U.S. Water News Online
OKLAHOMA CITY -- Pesticides are getting into the
groundwater in the Ogallala Aquifer faster than authorities expected,
according to officials with the U.S. Geological Survey.
``The aquifer is more susceptible than we ever thought it was,''
said Bill Andrews, chief of studies for the survey's office in
Oklahoma City. Andrews said experts had thought it could take
hundreds or even thousands of years for materials to seep into the
A survey of groundwater samples taken in cooperation with the
Oklahoma Water Resources Board found traces of pesticides that have
been in use for only 30 years.
The survey looked at well water samples from 12 sites in the
Panhandle. The samples showed a median nitrate concentration of 3.5
milligrams per liter of water. For comparison, the results of 167
samples taken between 1940 and 1992 showed a median nitrate
concentration of 2.3 milligrams per liter of water.
Kathy Peter, district chief of the survey, told legislators and
state officials that the traces of pesticides don't mean an immediate
``But it does tell us that pesticides are getting into the
groundwater faster than we thought,'' she said.
The draft study also shows that in two of the wells sampled,
nitrate concentrations were higher than what is allowed in drinking
water. Andrews said the two were above the Environmental Protection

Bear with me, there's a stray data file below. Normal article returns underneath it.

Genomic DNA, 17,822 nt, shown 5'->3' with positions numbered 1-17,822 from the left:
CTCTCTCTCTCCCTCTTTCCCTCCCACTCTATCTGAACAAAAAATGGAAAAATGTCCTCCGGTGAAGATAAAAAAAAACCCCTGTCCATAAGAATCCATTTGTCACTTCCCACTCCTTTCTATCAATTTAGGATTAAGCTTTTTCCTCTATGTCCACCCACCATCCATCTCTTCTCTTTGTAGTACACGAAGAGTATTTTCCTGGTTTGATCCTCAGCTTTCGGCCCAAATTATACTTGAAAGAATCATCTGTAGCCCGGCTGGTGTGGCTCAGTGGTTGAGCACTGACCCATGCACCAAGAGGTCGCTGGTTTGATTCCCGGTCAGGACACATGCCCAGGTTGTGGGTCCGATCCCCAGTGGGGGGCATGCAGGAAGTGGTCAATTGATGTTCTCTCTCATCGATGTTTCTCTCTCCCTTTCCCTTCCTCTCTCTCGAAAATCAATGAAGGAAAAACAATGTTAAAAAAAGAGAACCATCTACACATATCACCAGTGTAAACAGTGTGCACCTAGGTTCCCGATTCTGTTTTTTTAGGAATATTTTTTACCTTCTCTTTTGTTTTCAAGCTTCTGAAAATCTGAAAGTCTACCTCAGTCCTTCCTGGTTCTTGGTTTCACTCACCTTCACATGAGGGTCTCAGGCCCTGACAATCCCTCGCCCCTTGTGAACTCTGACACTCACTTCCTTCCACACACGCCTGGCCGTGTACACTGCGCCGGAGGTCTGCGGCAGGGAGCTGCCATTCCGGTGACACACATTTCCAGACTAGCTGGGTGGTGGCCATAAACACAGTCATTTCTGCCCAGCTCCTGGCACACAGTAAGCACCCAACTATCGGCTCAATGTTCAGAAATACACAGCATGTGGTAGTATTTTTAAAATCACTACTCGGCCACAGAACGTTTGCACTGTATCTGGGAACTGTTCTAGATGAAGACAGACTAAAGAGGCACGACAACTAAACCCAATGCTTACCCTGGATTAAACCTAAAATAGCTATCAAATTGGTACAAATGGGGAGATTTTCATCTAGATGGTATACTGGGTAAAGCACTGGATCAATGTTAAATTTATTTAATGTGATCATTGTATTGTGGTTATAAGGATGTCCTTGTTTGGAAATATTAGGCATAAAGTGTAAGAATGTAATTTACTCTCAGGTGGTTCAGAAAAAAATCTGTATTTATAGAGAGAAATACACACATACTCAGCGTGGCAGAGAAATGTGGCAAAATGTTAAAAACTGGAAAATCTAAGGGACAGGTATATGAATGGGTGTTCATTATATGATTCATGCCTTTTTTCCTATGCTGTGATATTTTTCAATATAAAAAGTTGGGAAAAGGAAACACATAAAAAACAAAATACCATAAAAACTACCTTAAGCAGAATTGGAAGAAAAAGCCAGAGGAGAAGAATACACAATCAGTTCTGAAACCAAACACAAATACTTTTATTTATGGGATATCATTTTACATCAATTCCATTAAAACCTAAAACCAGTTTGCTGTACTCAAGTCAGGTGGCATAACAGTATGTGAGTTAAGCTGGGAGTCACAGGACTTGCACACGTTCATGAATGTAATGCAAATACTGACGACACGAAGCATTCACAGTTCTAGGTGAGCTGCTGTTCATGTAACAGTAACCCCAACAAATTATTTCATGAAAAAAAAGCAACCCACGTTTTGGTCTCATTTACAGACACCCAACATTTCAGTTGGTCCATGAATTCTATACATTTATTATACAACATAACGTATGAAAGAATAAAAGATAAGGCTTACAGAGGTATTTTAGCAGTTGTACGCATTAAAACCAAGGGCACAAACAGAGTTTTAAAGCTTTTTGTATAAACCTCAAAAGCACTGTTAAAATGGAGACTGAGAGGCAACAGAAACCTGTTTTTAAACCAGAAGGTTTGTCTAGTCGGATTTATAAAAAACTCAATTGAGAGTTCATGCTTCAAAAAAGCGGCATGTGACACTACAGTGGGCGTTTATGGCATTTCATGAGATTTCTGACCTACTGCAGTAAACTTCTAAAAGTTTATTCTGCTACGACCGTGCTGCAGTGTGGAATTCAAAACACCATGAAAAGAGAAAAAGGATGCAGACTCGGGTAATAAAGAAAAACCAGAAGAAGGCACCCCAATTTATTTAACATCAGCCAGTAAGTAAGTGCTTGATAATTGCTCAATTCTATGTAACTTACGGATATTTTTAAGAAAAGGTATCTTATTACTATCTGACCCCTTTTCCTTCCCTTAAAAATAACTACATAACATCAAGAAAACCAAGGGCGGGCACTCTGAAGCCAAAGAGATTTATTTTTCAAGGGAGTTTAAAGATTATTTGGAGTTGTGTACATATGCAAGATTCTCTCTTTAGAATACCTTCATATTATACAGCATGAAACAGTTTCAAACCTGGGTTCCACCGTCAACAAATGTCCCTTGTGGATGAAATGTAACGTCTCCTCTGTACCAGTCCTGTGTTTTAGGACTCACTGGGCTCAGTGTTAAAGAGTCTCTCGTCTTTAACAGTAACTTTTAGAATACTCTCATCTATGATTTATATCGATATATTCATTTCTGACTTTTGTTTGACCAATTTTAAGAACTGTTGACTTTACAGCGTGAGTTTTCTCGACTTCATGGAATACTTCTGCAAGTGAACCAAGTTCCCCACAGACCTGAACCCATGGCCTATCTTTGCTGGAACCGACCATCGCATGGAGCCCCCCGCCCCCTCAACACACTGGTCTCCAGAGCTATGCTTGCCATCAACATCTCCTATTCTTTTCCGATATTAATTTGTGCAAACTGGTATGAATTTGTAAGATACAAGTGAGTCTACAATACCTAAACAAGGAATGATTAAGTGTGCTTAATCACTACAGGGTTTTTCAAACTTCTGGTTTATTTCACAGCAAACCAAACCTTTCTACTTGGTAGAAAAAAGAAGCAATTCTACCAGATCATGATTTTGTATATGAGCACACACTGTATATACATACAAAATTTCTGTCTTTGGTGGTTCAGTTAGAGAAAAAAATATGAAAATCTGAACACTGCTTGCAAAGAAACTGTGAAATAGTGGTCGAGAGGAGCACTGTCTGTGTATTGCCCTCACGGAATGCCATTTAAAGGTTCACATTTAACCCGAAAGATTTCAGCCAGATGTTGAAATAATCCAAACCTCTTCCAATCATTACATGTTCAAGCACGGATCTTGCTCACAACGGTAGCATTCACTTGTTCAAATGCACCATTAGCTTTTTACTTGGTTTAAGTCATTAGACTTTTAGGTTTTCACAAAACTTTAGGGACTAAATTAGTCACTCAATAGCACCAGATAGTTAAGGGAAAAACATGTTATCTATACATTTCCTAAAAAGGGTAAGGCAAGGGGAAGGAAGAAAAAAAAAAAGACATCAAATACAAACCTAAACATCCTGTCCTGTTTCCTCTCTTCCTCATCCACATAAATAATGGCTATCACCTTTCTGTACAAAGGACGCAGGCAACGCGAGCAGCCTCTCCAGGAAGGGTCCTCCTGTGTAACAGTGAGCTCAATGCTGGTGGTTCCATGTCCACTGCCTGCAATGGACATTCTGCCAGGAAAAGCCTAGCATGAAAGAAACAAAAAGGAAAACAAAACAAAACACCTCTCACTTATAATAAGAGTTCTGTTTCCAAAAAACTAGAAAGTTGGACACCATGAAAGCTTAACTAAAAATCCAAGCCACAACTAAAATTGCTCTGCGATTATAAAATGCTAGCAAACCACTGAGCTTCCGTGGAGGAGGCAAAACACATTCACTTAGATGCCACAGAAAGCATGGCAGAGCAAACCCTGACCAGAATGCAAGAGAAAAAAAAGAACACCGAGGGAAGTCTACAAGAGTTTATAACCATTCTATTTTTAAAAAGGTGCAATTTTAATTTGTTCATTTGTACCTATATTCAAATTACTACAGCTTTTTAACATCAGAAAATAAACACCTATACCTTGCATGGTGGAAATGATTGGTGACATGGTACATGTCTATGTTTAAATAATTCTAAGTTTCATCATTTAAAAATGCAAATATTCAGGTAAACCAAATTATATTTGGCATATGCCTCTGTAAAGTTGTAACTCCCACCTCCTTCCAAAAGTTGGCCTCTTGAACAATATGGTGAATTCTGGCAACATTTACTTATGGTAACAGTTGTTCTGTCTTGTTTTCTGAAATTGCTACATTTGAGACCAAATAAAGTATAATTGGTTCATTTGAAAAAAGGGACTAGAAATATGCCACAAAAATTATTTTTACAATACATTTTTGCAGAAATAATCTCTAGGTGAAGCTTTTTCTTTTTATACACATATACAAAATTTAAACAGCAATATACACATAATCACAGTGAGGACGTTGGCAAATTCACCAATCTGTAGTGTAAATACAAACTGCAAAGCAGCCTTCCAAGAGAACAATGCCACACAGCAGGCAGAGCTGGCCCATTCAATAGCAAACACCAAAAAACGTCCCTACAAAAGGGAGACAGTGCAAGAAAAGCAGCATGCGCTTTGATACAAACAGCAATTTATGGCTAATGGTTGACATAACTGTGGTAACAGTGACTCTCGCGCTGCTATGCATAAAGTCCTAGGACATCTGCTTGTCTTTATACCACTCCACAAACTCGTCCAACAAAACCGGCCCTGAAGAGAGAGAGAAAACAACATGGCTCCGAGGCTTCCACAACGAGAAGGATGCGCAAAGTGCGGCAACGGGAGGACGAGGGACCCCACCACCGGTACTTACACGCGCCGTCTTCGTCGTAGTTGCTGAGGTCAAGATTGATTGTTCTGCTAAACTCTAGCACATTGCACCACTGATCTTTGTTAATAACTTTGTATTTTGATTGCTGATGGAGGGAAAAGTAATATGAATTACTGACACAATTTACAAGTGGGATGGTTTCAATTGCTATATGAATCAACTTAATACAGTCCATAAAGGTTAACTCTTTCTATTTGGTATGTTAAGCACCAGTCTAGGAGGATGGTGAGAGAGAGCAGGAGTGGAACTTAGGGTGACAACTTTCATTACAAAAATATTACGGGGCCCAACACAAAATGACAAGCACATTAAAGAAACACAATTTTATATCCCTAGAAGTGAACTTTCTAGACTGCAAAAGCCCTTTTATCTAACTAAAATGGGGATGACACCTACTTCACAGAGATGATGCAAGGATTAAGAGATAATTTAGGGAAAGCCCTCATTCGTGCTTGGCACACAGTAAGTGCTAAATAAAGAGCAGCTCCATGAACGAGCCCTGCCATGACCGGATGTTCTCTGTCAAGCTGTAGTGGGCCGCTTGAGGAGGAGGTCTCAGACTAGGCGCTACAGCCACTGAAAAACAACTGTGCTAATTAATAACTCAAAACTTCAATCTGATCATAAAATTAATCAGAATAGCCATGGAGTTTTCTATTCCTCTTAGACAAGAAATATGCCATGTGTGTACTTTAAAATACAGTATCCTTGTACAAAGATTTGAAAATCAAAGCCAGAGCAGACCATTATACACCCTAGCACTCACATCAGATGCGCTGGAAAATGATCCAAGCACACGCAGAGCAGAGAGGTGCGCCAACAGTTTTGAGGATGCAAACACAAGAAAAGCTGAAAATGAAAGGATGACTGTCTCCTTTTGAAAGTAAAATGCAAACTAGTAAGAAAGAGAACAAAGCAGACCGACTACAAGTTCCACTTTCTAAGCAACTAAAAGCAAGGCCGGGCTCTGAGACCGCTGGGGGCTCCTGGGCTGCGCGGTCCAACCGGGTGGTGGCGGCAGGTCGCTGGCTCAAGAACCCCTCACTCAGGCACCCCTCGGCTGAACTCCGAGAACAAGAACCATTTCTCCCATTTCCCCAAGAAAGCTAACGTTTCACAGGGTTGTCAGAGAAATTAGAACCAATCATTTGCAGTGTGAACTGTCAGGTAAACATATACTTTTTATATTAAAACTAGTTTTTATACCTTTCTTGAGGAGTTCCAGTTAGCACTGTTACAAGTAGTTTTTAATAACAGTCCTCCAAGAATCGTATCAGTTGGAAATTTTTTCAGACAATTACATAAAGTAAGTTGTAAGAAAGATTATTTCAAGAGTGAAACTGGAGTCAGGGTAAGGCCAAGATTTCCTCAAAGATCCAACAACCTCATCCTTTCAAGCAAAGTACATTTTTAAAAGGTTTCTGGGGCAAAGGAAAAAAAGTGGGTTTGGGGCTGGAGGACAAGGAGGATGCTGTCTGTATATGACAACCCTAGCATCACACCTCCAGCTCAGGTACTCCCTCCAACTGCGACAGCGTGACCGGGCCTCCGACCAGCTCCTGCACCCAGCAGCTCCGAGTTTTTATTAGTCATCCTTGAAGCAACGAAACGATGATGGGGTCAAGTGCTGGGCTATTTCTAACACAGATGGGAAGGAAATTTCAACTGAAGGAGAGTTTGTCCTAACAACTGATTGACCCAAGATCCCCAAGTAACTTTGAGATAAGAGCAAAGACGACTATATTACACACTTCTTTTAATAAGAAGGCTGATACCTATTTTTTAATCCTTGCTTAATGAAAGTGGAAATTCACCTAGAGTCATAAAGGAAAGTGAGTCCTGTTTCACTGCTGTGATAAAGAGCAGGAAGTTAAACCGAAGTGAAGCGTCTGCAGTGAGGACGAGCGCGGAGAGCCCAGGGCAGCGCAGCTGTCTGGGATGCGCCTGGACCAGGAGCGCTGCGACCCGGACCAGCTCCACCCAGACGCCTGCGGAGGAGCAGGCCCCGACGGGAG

Agency's recommended limit of 10 milligrams per liter and one was
just below that level.
The nitrogen in two samples could be traced to animal wastes. The
samples came from sites near large confined animal feeding
``It's frightening to know we are having some pesticide seepage.
Now we need a lot more study of percolation rates in all the aquifers
in the state,'' said state Rep. M.C. Leist, D-Morris. He is head of
the House Agriculture Committee.
Andrews said the pesticide traces found included atrazine, which
is commonly used to raise corn in the Panhandle, and simazine and
The pesticides have been used over the past 30 years, Peter said.
The Ogallala is a groundwater foundation that lies beneath eight
Midwestern and Western states. It supplies water for many farms,
industries, and towns.
Andrews said the new study is based on only a few samples. ``It
doesn't necessarily mean the whole aquifer is becoming more
contaminated,'' he said.
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